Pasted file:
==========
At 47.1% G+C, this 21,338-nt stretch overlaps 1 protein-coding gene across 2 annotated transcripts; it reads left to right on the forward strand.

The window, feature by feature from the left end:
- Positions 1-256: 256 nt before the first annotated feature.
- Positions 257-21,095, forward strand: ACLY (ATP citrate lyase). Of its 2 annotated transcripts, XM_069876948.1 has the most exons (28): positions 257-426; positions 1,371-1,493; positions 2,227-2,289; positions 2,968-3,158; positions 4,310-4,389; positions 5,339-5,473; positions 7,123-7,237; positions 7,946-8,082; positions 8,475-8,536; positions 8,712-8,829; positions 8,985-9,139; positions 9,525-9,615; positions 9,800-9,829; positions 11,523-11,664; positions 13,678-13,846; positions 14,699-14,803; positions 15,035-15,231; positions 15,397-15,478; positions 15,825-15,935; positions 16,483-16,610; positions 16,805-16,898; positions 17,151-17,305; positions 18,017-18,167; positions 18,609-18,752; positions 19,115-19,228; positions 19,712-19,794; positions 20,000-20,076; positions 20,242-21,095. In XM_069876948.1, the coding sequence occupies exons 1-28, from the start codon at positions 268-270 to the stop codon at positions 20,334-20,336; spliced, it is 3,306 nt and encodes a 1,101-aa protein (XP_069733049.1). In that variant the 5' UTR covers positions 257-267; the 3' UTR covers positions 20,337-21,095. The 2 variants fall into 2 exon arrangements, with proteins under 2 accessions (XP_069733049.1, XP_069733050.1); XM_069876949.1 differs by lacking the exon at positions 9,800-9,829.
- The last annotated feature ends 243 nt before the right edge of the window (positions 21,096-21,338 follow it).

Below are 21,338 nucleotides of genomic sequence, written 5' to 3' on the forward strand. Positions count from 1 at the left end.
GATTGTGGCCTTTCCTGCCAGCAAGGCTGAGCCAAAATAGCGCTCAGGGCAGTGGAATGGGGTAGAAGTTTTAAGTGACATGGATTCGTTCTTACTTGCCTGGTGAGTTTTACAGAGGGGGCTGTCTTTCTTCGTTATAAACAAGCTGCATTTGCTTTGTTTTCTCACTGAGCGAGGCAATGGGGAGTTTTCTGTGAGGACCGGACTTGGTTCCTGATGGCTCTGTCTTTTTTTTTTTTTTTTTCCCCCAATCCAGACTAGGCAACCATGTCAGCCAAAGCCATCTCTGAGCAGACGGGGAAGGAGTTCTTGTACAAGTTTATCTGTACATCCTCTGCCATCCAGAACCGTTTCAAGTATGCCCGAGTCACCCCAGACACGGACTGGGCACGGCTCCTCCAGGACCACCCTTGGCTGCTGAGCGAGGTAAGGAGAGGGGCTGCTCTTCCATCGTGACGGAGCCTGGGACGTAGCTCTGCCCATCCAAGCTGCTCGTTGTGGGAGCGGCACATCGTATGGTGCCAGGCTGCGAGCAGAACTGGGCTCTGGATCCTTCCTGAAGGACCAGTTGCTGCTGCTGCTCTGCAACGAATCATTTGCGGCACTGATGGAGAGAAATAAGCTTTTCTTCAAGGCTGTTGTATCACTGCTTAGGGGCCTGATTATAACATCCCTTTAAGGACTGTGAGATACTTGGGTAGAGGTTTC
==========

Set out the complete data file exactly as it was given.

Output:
At 47.1% G+C, this 21,338-nt stretch overlaps 1 protein-coding gene across 2 annotated transcripts; it reads left to right on the forward strand.

The window, feature by feature from the left end:
- Positions 1-256: 256 nt before the first annotated feature.
- Positions 257-21,095, forward strand: ACLY (ATP citrate lyase). Of its 2 annotated transcripts, XM_069876948.1 has the most exons (28): positions 257-426; positions 1,371-1,493; positions 2,227-2,289; positions 2,968-3,158; positions 4,310-4,389; positions 5,339-5,473; positions 7,123-7,237; positions 7,946-8,082; positions 8,475-8,536; positions 8,712-8,829; positions 8,985-9,139; positions 9,525-9,615; positions 9,800-9,829; positions 11,523-11,664; positions 13,678-13,846; positions 14,699-14,803; positions 15,035-15,231; positions 15,397-15,478; positions 15,825-15,935; positions 16,483-16,610; positions 16,805-16,898; positions 17,151-17,305; positions 18,017-18,167; positions 18,609-18,752; positions 19,115-19,228; positions 19,712-19,794; positions 20,000-20,076; positions 20,242-21,095. In XM_069876948.1, the coding sequence occupies exons 1-28, from the start codon at positions 268-270 to the stop codon at positions 20,334-20,336; spliced, it is 3,306 nt and encodes a 1,101-aa protein (XP_069733049.1). In that variant the 5' UTR covers positions 257-267; the 3' UTR covers positions 20,337-21,095. The 2 variants fall into 2 exon arrangements, with proteins under 2 accessions (XP_069733049.1, XP_069733050.1); XM_069876949.1 differs by lacking the exon at positions 9,800-9,829.
- The last annotated feature ends 243 nt before the right edge of the window (positions 21,096-21,338 follow it).

Below are 21,338 nucleotides of genomic sequence, written 5' to 3' on the forward strand. Positions count from 1 at the left end.
GATTGTGGCCTTTCCTGCCAGCAAGGCTGAGCCAAAATAGCGCTCAGGGCAGTGGAATGGGGTAGAAGTTTTAAGTGACATGGATTCGTTCTTACTTGCCTGGTGAGTTTTACAGAGGGGGCTGTCTTTCTTCGTTATAAACAAGCTGCATTTGCTTTGTTTTCTCACTGAGCGAGGCAATGGGGAGTTTTCTGTGAGGACCGGACTTGGTTCCTGATGGCTCTGTCTTTTTTTTTTTTTTTTTCCCCCAATCCAGACTAGGCAACCATGTCAGCCAAAGCCATCTCTGAGCAGACGGGGAAGGAGTTCTTGTACAAGTTTATCTGTACATCCTCTGCCATCCAGAACCGTTTCAAGTATGCCCGAGTCACCCCAGACACGGACTGGGCACGGCTCCTCCAGGACCACCCTTGGCTGCTGAGCGAGGTAAGGAGAGGGGCTGCTCTTCCATCGTGACGGAGCCTGGGACGTAGCTCTGCCCATCCAAGCTGCTCGTTGTGGGAGCGGCACATCGTATGGTGCCAGGCTGCGAGCAGAACTGGGCTCTGGATCCTTCCTGAAGGACCAGTTGCTGCTGCTGCTCTGCAACGAATCATTTGCGGCACTGATGGAGAGAAATAAGCTTTTCTTCAAGGCTGTTGTATCACTGCTTAGGGGCCTGATTATAACATCCCTTTAAGGACTGTGAGATACTTGGGTAGAGGTTTC